As we head into the new year, it’s important to stay on top of what changes Nebraska laws may bring. 2018 is bringing a lot of changes to the law, and continuing battles for certain bills are still ongoing. You might hear more about those bills as the year progresses.
It’s important to know your rights so you know when someone acts against the law. Sometimes, someone else infringes on your rights. You’re allowed to seek legal action to protect your rights. In times like that, you need an Omaha personal injury lawyer by your side. Welsh & Welsh has been providing excellent legal services to the citizens of Nebraska for over 65 years. We’re ready to fight for your rights and make sure your voice is heard.
New Nebraska Laws for 2018
Nebraska has 116 new laws going into effect in 2018. Here are the first five:
- Breastfeeding Students. Law LB427 will allow students a place to store and express breast milk. Pregnant students will also have policies for handling absences and missed work. This will support teen parents as they get their education.
- Religious Clothing in Classrooms. Law LB62 states that people can wear habits in classrooms. Public school teachers can wear religious clothing like hijabs and habits.
- Telehealth Services. Law LB92 says that health insurance companies need to offer doctors the same reimbursement for telehealth services.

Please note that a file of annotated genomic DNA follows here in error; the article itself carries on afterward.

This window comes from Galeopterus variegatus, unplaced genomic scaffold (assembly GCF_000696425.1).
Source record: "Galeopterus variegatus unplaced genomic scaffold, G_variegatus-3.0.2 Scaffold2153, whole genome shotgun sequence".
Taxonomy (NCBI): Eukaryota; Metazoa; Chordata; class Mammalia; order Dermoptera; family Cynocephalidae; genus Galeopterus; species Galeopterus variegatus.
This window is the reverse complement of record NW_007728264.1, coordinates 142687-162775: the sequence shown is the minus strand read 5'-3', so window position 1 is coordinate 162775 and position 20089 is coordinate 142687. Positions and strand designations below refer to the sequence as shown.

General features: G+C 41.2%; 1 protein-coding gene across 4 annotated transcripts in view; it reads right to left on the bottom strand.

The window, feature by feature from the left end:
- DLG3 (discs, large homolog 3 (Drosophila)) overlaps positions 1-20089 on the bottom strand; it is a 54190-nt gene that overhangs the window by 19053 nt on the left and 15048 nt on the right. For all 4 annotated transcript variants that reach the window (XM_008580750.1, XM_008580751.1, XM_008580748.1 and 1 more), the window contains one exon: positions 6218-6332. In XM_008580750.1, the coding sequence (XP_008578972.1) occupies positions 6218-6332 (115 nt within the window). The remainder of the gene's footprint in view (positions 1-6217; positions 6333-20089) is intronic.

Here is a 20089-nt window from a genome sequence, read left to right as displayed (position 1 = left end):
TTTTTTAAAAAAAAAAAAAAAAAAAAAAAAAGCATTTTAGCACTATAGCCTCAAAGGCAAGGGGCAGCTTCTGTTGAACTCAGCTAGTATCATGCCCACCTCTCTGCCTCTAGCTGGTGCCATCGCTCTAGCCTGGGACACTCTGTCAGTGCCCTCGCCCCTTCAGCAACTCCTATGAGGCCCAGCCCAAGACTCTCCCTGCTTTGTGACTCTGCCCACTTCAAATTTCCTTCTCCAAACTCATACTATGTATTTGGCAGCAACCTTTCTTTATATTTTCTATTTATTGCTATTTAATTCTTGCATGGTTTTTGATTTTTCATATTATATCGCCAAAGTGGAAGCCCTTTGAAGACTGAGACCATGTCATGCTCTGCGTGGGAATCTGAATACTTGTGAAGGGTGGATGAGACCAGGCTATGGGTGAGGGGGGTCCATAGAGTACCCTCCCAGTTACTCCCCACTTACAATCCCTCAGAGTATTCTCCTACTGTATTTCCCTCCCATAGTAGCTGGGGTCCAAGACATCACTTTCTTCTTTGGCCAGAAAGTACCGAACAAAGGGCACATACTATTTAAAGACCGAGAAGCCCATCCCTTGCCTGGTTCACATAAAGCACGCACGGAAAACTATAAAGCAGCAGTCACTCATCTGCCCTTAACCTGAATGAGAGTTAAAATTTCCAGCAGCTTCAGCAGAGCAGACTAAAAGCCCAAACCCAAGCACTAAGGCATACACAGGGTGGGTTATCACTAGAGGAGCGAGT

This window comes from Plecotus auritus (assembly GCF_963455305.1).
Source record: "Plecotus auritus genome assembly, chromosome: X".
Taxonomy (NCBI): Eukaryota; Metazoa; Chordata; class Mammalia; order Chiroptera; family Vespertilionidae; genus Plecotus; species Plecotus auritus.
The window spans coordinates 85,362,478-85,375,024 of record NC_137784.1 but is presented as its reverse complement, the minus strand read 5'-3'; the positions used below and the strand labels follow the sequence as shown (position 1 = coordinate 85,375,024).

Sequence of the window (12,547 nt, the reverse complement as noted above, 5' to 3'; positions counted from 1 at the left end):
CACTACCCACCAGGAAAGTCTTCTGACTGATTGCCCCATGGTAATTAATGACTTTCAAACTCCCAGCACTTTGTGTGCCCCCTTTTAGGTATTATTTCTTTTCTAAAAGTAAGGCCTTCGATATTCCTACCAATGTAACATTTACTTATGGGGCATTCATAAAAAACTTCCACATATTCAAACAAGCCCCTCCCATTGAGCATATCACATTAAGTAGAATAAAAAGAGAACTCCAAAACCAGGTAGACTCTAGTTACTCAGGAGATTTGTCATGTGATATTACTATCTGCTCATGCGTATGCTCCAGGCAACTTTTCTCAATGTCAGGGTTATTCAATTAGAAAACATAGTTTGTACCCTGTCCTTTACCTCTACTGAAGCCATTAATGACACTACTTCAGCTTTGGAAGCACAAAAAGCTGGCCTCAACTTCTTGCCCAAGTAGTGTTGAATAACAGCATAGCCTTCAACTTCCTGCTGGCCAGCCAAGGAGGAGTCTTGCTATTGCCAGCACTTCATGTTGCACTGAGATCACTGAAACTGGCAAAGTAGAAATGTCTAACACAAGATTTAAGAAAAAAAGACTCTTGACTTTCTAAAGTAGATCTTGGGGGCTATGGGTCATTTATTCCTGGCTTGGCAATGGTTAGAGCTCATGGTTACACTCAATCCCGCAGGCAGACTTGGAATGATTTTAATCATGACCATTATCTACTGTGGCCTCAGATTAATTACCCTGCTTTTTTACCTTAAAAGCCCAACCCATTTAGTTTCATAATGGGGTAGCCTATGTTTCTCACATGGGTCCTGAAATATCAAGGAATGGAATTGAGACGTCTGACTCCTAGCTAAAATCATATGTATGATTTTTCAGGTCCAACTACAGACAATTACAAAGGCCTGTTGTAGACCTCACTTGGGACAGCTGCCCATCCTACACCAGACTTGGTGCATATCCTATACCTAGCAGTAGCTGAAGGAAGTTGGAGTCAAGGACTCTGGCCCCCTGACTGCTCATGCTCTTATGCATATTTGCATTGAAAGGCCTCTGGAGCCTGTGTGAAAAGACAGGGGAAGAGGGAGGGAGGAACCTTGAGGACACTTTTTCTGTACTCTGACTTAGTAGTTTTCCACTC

- Access to Party Ballots. Law LB34 will make it easier for third-party political candidates to get on Nebraska’s ballot. The party will appear on the ballot if they have 10,000 eligible voters in Nebraska.
- Human Trafficking. LB289 states that human traffickers will face harsher penalties. This law applies to sex trafficking and labor trafficking. The Nebraska attorney general’s office and victim advocates backed this law.
Ongoing Nebraska Bills
Keep an eye out for these upcoming bills in 2018. If you find one that affects you or you feel strongly about, you can contact your state representative and voice your opinion.
- Workers’ Compensation Costs. The legislature aims to reduce the costs of workers’ compensation for small-business owners so they can generate jobs for the economy.
- Stopping Increasing Minimum Wage. This bill proposes that the minimum wage shouldn’t be increased because it threatens entry-level jobs.
- Small Business Owner’s Right to Know. Some people want to do away with employers asking potential employees if they’ve ever been convicted of a crime. While this comes from a place of giving those people a second chance, getting rid of the question is harming job-seekers. This legislature wants to keep the conviction information on an application, and suggests that there should be more information for employers about people getting out of prison and their readiness to enter the workforce.
- Sales Tax on Services. There is a large list of services that could possibly get sales tax. This bill would prevent those service items from being taxed, like accounting services, bail bonding series, investment advice, and many more.
- Equal Pay Proposals. This bill will help enforce the Equal Pay Act and make sure that workplace compensation and benefits will not be determined by discrimination of any kind.
When you pay attention to law changes, you’re staying up to date with your rights. You’re a more informed citizen and you know what the law protects for you. The bills also give you opportunities to communicate to your state representative your ideas about the bill and why they should or shouldn’t support it. With more participation from well-informed citizens, better laws will be put in place for all of us.